Are dietary supplements for real or just placebos?

Dietary supplements are a $40 billion industry in the United States with three quarters of adults and one-third of children taking supplements based on promises that they can maximize health.  

In response to the widespread use of supplements and the rapid growth of the industry, the U.S. Food And Drug Administration recently announced new plans to regulate the safety of supplements on the market.

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It is certainly within the purview of the FDA to protect consumers from false claims of health benefits and from potentially dangerous compounds in these supplements. In the announcement, an FDA physician comments on his/her use of supplements and the benefits of supplements.

Regulatory bodies concerned with drug and supplement safety are not traditionally tasked with making recommendations for use, but the recent announcement with that personal vignette subtly blurs that line.

Dietary supplements are manufactured substances typically taken by mouth in pill, liquid or powdered form that include extracted or synthetic nutrients that are intended to enhance dietary intake from whole foods.

Supplements promise a range of health benefits from weight loss, enhanced mood and better sleep to prevention from the major causes of death — cardiovascular diseases, cancer and chronic lung diseases.

Despite the widespread use of dietary supplements, evidence of their effectiveness is slim.

When 18 studies testing the effectiveness of multivitamin supplementation on risk of cardiovascular disease were pooled together, the overall finding was that multivitamin supplementation did not prevent death from cardiovascular diseases.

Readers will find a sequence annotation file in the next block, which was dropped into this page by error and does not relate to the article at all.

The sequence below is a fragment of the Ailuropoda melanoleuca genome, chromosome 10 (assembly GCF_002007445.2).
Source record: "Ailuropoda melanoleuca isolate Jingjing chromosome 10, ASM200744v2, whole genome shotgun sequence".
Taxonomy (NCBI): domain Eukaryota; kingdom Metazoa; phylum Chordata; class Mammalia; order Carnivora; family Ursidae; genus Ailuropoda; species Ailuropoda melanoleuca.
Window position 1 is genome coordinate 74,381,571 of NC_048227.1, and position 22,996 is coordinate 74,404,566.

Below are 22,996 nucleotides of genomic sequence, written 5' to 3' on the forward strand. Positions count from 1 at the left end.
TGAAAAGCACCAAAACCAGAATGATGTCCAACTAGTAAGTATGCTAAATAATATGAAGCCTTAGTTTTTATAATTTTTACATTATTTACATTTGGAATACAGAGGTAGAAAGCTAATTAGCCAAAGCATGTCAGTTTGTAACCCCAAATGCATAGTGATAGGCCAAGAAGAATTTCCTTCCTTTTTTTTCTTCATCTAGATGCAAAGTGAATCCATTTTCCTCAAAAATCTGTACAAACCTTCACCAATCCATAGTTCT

One hint about why these results are not consistent with popular opinion is that when the analysis was separated between those studies — that simply asked participants about their use of supplements and observed what happened (observational studies) vs. studies that assigned some participants to take supplements and others not to (randomized controlled trials) and tracked outcomes — the results were very different.

In observational studies, supplementation was modestly effective in preventing the development of heart disease. However, in randomized controlled trials those associations disappeared. As it stands, the strongest level of evidence on which medical guidelines are developed the “gold standard” of randomized controlled trials.

On the basis of these and other findings, the American Heart Association recommends that foods should take priority over supplements.

As a participant in the development of diet and lifestyle guidelines in 2006, the strongest evidence for disease prevention was found for a well-rounded diet comprised of fresh vegetables and fruits, lean sources of protein and complex carbohydrates. Recent updates from the AHA also highlight the intake of whole foods to complement a healthy lifestyle that includes regular physical activity and adequate sleep.

Supplements are recommended in certain medically-indicated situations — as every pregnant woman prescribed a prenatal vitamin is aware. Additionally, infants who are exclusively breastfed require iron supplementation. Another common indication for supplementation is for patients who have undergone bariatric surgery. However, these and other medical situations do not apply to the majority of the 170 million adults and even more children who are currently using supplements.

In full disclosure, I do use supplements. Following an injury to my hip, I told my doctor that I would try glucosamine and chondroitin supplements to prevent joint pain. His response was “there is no evidence that it works, but if it makes you feel better go ahead.”

With that endorsement, I paid $40 for one month supply — and I think my hip feels better. That placebo effect is the reason that there are contradictory results between observational studies and clinical trials and likely the reason why the supplement industry makes billions of dollars each year.

The FDA’s announcement to regulate the claims and safety of dietary supplements is certainly needed and will likely protect many innocent consumers. However, the FDA could do well to also emphasize that dietary supplements may make us feel better, but they are certainly not required for most Americans.

Mercedes Carnethon, Ph.D. is the Mary Harris Thompson professor of preventive medicine and chief of the division of epidemiology at the Northwestern University Feinberg School of Medicine and a Public Voices Fellow through The OpEd Project.